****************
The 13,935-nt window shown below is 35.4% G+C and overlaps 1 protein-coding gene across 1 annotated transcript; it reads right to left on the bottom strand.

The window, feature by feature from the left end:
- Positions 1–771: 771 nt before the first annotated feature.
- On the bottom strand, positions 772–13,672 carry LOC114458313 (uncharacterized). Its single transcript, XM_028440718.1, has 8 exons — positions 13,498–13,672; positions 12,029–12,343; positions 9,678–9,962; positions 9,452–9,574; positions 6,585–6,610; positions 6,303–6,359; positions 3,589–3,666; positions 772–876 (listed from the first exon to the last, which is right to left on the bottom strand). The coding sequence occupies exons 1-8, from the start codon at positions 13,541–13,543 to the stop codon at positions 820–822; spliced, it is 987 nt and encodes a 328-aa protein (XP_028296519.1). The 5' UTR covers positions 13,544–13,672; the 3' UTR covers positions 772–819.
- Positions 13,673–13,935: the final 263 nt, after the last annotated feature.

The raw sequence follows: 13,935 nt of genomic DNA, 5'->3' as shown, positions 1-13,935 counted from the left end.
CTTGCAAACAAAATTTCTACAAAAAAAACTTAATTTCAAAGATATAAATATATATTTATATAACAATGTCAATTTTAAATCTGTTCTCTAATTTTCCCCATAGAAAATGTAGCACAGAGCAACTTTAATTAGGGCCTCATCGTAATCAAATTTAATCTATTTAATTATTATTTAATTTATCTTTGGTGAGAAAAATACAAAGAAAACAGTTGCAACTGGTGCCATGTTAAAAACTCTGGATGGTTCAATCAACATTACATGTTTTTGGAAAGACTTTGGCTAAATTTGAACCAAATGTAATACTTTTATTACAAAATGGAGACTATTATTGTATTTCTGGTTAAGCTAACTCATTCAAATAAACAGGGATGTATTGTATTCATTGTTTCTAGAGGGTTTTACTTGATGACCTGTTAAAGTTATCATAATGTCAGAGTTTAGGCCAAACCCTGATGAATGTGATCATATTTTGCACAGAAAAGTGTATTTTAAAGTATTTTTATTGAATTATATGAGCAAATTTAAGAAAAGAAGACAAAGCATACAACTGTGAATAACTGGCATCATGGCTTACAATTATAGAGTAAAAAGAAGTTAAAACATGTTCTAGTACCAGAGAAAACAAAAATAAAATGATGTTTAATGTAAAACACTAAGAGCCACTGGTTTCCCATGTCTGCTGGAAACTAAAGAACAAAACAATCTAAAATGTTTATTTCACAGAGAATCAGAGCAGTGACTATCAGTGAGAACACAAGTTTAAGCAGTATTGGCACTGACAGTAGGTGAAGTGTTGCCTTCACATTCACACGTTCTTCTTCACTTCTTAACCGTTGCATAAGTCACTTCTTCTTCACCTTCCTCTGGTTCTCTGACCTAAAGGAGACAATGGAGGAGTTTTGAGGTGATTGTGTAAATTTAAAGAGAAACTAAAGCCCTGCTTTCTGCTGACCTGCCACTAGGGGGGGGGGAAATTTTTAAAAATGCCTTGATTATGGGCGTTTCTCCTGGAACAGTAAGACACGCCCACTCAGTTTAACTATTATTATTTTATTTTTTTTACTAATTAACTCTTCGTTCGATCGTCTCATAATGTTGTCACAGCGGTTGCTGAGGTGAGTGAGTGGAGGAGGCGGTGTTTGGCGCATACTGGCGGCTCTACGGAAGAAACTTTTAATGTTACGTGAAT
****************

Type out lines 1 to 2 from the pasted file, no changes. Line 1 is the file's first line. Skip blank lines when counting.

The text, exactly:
The 13,935-nt window shown below is 35.4% G+C and overlaps 1 protein-coding gene across 1 annotated transcript; it reads right to left on the bottom strand.

The window, feature by feature from the left end: